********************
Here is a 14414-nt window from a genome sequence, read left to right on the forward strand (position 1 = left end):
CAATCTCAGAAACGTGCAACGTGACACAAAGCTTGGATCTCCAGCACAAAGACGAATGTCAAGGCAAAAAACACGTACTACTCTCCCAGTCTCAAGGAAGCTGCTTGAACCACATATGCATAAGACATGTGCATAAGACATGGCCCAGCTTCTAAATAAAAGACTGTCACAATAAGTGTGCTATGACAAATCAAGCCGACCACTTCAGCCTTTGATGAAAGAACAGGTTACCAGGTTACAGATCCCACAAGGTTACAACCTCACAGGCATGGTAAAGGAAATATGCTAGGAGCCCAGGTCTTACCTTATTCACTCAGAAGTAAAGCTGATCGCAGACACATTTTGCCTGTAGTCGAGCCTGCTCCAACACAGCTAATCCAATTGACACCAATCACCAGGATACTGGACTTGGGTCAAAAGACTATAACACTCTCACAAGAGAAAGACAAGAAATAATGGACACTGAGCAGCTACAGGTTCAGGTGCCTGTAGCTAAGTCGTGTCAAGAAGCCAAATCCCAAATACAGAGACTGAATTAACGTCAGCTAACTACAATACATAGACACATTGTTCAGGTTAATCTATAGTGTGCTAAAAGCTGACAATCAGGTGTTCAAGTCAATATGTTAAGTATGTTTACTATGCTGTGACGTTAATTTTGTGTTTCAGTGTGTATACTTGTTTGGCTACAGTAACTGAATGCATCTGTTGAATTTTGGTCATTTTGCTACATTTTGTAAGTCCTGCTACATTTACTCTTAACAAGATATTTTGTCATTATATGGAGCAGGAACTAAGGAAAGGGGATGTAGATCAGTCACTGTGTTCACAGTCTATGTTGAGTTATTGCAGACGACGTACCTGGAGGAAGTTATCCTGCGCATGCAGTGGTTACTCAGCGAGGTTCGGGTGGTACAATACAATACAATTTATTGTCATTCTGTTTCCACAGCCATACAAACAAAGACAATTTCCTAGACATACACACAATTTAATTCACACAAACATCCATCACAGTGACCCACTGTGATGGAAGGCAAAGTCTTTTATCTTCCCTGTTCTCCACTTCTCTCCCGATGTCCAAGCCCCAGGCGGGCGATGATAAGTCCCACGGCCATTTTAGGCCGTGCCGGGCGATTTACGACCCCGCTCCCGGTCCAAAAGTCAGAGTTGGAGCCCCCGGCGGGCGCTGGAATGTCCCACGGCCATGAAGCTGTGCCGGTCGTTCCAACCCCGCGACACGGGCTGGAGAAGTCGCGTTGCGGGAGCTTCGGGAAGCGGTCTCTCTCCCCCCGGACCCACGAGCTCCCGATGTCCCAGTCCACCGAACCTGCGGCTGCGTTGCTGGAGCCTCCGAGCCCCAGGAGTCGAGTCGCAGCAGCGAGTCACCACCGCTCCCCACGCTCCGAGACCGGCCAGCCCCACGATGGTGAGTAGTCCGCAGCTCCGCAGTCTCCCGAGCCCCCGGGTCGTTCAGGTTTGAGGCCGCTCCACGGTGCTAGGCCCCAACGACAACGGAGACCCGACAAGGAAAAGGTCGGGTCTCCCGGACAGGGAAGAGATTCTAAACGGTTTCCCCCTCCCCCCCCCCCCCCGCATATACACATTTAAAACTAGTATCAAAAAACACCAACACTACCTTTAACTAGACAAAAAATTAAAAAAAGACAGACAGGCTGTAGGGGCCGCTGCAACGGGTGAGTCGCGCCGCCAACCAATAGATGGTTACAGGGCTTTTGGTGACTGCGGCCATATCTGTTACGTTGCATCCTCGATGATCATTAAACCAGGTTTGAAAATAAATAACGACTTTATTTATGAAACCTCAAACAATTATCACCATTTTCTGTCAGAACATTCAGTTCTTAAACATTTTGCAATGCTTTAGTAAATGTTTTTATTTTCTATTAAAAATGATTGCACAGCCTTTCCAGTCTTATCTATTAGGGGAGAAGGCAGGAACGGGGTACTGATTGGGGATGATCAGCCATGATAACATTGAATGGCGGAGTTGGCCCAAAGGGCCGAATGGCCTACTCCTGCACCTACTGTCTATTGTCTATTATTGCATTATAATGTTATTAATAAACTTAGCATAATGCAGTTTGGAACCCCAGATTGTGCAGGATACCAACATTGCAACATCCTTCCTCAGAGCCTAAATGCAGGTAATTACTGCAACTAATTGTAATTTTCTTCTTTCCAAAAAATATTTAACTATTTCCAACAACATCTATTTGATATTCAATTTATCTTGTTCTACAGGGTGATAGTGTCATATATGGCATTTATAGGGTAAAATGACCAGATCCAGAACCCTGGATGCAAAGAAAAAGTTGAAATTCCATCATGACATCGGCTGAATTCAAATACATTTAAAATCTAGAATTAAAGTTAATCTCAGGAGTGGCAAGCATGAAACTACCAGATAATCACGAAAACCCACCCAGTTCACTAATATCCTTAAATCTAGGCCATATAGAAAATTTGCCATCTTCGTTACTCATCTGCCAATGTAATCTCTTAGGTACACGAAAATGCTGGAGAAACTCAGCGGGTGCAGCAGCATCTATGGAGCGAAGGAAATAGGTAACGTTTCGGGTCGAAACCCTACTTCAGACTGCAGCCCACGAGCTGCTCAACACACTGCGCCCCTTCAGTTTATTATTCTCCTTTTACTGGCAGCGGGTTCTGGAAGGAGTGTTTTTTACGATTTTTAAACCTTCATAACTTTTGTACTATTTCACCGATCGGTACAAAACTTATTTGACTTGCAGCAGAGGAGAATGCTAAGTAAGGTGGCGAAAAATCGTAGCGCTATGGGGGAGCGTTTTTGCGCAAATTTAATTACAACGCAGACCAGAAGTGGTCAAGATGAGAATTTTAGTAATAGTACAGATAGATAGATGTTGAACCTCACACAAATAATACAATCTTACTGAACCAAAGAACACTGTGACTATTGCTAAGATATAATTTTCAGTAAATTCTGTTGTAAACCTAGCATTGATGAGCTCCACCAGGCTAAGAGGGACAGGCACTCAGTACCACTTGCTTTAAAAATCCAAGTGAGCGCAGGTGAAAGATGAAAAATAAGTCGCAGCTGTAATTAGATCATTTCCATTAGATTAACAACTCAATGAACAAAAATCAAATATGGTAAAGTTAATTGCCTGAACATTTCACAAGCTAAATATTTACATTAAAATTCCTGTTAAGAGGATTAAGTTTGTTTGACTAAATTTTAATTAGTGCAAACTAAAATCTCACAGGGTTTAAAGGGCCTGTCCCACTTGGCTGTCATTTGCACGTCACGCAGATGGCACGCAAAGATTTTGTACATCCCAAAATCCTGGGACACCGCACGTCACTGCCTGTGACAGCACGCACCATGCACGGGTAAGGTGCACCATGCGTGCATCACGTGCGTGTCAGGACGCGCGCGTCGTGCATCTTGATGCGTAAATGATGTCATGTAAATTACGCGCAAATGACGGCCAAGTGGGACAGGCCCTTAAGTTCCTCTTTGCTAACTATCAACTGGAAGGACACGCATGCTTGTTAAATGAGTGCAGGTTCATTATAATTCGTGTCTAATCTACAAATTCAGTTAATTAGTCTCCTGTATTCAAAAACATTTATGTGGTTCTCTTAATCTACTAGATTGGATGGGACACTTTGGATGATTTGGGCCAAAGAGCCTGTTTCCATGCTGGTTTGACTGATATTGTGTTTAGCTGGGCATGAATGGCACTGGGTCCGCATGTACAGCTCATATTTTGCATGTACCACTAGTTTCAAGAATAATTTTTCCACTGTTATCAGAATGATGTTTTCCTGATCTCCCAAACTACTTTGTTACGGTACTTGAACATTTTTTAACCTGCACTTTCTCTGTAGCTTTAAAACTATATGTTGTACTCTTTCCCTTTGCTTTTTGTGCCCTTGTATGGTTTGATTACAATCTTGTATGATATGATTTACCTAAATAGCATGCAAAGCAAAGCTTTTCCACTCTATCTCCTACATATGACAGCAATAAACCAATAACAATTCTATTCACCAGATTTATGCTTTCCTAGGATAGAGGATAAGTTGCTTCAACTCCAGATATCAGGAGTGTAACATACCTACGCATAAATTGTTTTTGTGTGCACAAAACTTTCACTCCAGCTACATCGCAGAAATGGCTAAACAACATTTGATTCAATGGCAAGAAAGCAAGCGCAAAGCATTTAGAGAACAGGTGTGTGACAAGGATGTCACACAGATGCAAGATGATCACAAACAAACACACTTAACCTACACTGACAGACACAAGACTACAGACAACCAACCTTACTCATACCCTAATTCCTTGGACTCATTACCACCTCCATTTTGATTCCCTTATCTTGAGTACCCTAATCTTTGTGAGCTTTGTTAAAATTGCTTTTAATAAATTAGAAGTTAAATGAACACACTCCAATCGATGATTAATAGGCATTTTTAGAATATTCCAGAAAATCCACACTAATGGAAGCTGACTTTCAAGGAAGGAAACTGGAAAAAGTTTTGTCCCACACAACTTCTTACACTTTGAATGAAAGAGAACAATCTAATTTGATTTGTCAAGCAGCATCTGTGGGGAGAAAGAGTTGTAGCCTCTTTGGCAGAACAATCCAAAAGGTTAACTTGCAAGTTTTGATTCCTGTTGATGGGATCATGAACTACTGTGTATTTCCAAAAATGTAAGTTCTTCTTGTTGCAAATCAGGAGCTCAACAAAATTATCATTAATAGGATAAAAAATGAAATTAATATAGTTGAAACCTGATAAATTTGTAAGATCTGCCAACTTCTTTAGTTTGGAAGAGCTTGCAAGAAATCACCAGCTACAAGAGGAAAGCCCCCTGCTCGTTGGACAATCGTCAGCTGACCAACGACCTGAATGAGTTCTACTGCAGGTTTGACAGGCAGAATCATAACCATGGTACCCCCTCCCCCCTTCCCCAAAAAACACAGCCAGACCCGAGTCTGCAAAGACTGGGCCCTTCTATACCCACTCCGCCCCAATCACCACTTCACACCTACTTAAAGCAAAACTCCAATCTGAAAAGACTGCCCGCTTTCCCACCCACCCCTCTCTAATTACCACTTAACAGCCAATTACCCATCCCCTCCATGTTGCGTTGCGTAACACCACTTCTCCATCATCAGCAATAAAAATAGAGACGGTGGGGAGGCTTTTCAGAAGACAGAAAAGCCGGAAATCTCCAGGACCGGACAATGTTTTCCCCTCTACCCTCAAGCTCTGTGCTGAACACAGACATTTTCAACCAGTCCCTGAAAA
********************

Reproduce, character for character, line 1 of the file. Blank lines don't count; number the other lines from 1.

Here is a 14414-nt window from a genome sequence, read left to right on the forward strand (position 1 = left end):